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Cuts to UNLV
Cuts to UNLV

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AIR DATE: March 14, 2011

UNLV will have to cut more than $32 million from its budget if Gov. Brian Sandoval's budget is adopted by the State Legislature. This round will see departments cut or merged and tenure-track faculty will be let go. We talk to some of the faculty that will be terminated about what impact this will have on UNLV.

GUESTS
Prof. Bill Ramsey, Philosophy Dept, UNLV
Prof. Lynn Comella, Women's Studies Dept, UNLV
James Dean Leavitt, Chair, Nevada Board of Regents
Dean Paul Jarley, College of Business, UNLV

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COMMENTS:
As a freshman at Notre Dame in 2006, I had Professor Ramsey for Philosophy 101. It was his last class at ND before moving to UNLV. On one hand, I felt profoundly lucky to have caught him on his way out, yet keenly felt for all the freshman after me who would never experience his class. It is unconscionable that he's being cut from UNLV. Of all my classes at Notre Dame, his was one of maybe three that was truly instrumental not only in my education but in helping mold my world view and perspective. To say his class shaped me would be an understatement. This is such a shame.
LindseyMay 7, 2011 15:27:14 PM
The irony should not be lost that our economic and budget woes in every state (and nationally) are in large measure a direct result of the Gresham's Law scam mentality that so pervades our business, political, and legal cultures. Solution? Eliminate the teaching of ethics and critical thinking. Priceless. Literally. Bobby Gladd M.A., UNLV Ethics & Policy Studies 1998 www.bgladd.com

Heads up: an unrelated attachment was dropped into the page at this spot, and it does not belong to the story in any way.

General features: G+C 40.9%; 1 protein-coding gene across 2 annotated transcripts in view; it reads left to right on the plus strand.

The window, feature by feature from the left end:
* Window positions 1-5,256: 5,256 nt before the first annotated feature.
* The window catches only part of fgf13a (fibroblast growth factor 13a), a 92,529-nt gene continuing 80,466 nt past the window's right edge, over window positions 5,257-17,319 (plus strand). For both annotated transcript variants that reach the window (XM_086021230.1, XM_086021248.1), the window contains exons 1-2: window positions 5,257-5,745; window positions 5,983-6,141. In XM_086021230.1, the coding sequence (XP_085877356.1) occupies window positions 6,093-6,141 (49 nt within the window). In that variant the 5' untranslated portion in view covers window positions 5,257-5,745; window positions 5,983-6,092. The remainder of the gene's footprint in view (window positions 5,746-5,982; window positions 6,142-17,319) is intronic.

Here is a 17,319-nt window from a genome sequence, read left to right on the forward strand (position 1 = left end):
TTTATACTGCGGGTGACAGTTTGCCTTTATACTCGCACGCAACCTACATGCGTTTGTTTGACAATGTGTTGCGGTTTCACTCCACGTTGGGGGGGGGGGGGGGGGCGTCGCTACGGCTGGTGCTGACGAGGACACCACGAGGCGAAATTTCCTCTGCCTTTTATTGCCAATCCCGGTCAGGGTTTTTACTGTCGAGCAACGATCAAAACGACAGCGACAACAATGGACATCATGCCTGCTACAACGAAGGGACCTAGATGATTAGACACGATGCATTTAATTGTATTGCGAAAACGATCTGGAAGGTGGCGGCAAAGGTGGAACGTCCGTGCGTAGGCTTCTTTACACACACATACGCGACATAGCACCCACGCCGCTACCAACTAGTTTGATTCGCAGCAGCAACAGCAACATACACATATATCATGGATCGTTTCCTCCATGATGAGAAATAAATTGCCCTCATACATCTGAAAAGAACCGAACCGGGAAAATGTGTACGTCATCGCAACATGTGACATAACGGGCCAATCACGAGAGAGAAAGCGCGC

Bobby GladdMar 31, 2011 13:34:06 PM
I listened to the KNPR discussion and could not fathom that I was listening to a discussion about the value of philosophy, women's studies and critical thinking. I trembled that there is a darkness that is enveloping this country and that Nevada has become its center of gravity. It reminds me of 1954 with Wisconsin Senator Joe McCarthy who treed Washington DC who saw communists under everybody's bed and when outed, wound up becoming a screaming mee-mee. But today, it's a slicker, more sinister motif we're facing. In no small way, college has been financially so out of reach for so many families for so many years it's come back to pummel us. It's like trying to explain wisdom to four year olds.
Dave MorganMar 30, 2011 19:21:52 PM
Before "Women's Studies" there were also great universities. But why aren't there "Men's Studies," "Transgender Studies," etc.? Such politically correct politicizing of education helps put state universities in trouble. Let's go for education - not brain washing ideology. Science is now politicized with the government wasting money about global warming when it is actually cooling. Eliminating carbon dioxide is the opposite of what the planet needs: it is required for photo-synthesis at the basis of the food chain. With more of it, vegetation grows faster with less water and so could help eliminate global hunger. See "Climate Change and the Emergence of Civilization" at http://www2.xlibris.com/bookstore/bookdisplay.aspx?bookid=94437 for a fascinating journey. Universities exist to educate people, not to waste money on empire building. Funded research is usually inferior and faulty compared to that done with curiosity and interest in search of truth rather than money.